I'm no Creationist. I don't agree with Intelligent Design either - it feels too much like God as a Professor Branestawm type of inventor, constantly poking a screwdriver into the works to ensure that the right kind of thing arrives - producing a rabbit rather than a vampire, jet-propelled bunny-wunny, a human instead of a Dalek.
I guess my way of seeing it is that this universe is imbued with God's nature - not such that God inhabits it, so much as there is a lot of the nature of the artist in it. Clues and fragments of God's personality scattered around the place, the rise of consciousness and our ability to use what we assume is reason coming from the Creator being personal and reasonable. I actually do believe in a Goldilocks universe, and if anyone ever proved there were multiple universes I'll presume that therefore it's a Goldilocks multiverse.
And as rational beings, we turn that round and create models and stories to explain and expound. And so some genius decided to celebrate Christmas at the Winter Solstice.
It's now, in the weeks after Christmas, when that logic plays out (for we in the Northern hemisphere - you people of southern climes can go and practice the boomerang, have a barbie or go and fight some orcs, if I'm boring you with my Northron sensibilities).
The days are actually getting colder, not warmer. The Met Office is covering the weather pages with warnings of yellow rain and - worse - yellow snow (Burton - can you check if I've got this right?). This week's Big Wind is forecast to be the biggest Big Wind since - at the very least - the last Big Wind. Or even the Big Wind before that.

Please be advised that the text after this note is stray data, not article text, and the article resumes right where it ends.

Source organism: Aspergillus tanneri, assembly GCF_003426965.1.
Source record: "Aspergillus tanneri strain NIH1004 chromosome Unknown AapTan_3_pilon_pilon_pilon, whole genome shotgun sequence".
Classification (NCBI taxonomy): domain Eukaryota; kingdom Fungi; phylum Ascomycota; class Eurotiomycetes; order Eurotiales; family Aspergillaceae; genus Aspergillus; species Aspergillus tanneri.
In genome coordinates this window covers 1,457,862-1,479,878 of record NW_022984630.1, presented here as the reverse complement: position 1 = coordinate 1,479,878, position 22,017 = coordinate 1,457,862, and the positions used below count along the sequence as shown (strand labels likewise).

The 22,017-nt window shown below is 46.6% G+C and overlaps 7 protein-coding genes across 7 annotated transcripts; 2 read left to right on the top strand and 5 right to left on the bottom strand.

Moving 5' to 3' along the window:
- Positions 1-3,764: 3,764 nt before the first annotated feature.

And yet the sun rises earlier every day. It sets later. Although for wildlife the days are getting harder, as the berries run out and the next fruit will be in the summer, yet each of those days will be longer.
It's a metaphor that somebody has coded into our calendar for us. Every time we think things are getter harder - the days are getting longer. When the darkest time is reached, the sun starts to rise earlier. When the ground is hard as iron, and there's no fruitfulness in the fields, it's time to start thinking about sowing seeds. When everything is dead and cold, and they have been for what seems line forever, spring is coming.